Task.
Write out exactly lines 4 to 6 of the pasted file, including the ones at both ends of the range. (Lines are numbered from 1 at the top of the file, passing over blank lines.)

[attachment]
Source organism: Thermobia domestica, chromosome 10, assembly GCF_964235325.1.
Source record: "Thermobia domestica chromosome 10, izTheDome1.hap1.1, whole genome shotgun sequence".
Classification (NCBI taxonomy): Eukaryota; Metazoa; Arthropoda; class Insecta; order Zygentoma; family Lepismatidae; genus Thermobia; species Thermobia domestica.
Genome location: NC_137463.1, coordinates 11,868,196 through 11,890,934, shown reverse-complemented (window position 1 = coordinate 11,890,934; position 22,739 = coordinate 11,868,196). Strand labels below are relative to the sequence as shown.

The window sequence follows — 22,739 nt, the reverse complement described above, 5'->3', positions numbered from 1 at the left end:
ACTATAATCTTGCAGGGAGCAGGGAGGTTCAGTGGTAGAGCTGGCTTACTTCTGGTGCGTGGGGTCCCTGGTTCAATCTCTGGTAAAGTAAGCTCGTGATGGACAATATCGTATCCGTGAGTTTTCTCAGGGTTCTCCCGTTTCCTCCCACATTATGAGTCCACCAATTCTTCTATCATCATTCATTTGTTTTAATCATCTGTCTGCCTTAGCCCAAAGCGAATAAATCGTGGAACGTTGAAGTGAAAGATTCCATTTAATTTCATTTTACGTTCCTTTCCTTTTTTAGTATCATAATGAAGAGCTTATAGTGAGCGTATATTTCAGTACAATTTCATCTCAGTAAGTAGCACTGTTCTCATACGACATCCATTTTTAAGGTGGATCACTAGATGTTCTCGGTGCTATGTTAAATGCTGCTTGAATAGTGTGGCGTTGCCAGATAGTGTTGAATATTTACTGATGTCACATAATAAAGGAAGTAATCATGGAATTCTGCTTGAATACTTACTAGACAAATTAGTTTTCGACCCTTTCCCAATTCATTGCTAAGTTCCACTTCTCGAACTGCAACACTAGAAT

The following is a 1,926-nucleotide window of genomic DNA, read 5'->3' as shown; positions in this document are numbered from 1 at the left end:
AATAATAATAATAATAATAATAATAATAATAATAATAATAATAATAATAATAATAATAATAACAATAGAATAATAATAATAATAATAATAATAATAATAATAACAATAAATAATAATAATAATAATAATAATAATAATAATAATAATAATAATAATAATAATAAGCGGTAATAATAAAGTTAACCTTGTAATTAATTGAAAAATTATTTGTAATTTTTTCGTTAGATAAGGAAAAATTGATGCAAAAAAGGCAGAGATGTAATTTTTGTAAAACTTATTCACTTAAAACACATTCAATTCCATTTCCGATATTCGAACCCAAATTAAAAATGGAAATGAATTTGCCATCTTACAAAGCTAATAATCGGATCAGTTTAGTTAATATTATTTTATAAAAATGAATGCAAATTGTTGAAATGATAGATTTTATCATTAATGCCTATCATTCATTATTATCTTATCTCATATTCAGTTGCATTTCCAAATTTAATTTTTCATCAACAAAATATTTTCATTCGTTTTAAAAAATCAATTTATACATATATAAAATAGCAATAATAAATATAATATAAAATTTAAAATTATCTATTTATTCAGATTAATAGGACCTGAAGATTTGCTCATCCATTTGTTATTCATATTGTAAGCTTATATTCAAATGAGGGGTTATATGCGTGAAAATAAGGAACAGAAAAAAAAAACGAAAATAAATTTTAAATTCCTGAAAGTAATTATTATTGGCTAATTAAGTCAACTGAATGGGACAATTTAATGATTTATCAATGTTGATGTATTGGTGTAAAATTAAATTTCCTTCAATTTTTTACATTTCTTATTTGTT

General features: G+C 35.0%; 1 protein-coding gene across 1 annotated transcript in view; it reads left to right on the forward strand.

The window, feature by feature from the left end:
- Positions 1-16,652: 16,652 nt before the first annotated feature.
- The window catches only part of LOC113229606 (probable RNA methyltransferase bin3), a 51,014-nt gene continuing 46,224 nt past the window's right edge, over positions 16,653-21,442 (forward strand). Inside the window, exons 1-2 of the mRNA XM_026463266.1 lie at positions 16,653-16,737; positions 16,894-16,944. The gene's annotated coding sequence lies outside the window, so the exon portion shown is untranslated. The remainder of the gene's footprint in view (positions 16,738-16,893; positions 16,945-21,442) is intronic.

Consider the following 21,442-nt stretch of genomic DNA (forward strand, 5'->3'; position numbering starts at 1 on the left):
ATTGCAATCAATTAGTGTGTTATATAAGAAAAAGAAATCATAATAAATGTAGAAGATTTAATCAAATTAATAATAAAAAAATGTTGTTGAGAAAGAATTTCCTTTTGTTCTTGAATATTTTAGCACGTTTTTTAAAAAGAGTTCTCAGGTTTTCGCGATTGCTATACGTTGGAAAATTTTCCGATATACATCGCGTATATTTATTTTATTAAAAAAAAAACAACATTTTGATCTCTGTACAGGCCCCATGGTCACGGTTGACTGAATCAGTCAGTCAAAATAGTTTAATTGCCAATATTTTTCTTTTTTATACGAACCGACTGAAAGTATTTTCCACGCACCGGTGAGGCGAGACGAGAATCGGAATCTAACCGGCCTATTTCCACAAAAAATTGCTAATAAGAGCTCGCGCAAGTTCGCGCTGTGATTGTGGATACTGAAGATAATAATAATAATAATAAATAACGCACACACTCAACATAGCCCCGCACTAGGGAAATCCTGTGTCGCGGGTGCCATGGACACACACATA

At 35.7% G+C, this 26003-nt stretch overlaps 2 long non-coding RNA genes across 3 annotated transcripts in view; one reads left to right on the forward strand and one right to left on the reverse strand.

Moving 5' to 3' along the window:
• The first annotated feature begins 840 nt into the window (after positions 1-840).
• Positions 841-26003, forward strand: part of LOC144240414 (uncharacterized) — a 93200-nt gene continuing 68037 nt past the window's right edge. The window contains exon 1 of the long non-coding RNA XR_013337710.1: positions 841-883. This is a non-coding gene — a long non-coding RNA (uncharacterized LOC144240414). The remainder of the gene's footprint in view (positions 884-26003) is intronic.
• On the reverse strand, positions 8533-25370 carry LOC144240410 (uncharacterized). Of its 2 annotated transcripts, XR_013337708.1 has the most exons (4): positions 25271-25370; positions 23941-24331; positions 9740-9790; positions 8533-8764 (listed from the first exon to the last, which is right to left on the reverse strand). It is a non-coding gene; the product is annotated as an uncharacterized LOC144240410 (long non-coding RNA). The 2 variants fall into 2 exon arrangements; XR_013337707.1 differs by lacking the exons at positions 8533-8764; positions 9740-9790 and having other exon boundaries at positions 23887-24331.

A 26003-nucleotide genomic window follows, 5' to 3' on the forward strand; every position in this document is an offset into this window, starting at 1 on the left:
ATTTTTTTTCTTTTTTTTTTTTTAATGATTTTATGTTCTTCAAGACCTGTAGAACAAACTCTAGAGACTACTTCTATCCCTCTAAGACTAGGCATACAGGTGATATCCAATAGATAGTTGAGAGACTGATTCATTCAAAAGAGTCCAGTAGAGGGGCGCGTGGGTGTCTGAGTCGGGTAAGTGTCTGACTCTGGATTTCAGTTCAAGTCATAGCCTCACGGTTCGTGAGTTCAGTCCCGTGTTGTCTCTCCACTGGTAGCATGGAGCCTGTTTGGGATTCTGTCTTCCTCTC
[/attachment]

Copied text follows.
Genome location: NC_137463.1, coordinates 11,868,196 through 11,890,934, shown reverse-complemented (window position 1 = coordinate 11,890,934; position 22,739 = coordinate 11,868,196). Strand labels below are relative to the sequence as shown.

The window sequence follows — 22,739 nt, the reverse complement described above, 5'->3', positions numbered from 1 at the left end:
ACTATAATCTTGCAGGGAGCAGGGAGGTTCAGTGGTAGAGCTGGCTTACTTCTGGTGCGTGGGGTCCCTGGTTCAATCTCTGGTAAAGTAAGCTCGTGATGGACAATATCGTATCCGTGAGTTTTCTCAGGGTTCTCCCGTTTCCTCCCACATTATGAGTCCACCAATTCTTCTATCATCATTCATTTGTTTTAATCATCTGTCTGCCTTAGCCCAAAGCGAATAAATCGTGGAACGTTGAAGTGAAAGATTCCATTTAATTTCATTTTACGTTCCTTTCCTTTTTTAGTATCATAATGAAGAGCTTATAGTGAGCGTATATTTCAGTACAATTTCATCTCAGTAAGTAGCACTGTTCTCATACGACATCCATTTTTAAGGTGGATCACTAGATGTTCTCGGTGCTATGTTAAATGCTGCTTGAATAGTGTGGCGTTGCCAGATAGTGTTGAATATTTACTGATGTCACATAATAAAGGAAGTAATCATGGAATTCTGCTTGAATACTTACTAGACAAATTAGTTTTCGACCCTTTCCCAATTCATTGCTAAGTTCCACTTCTCGAACTGCAACACTAGAAT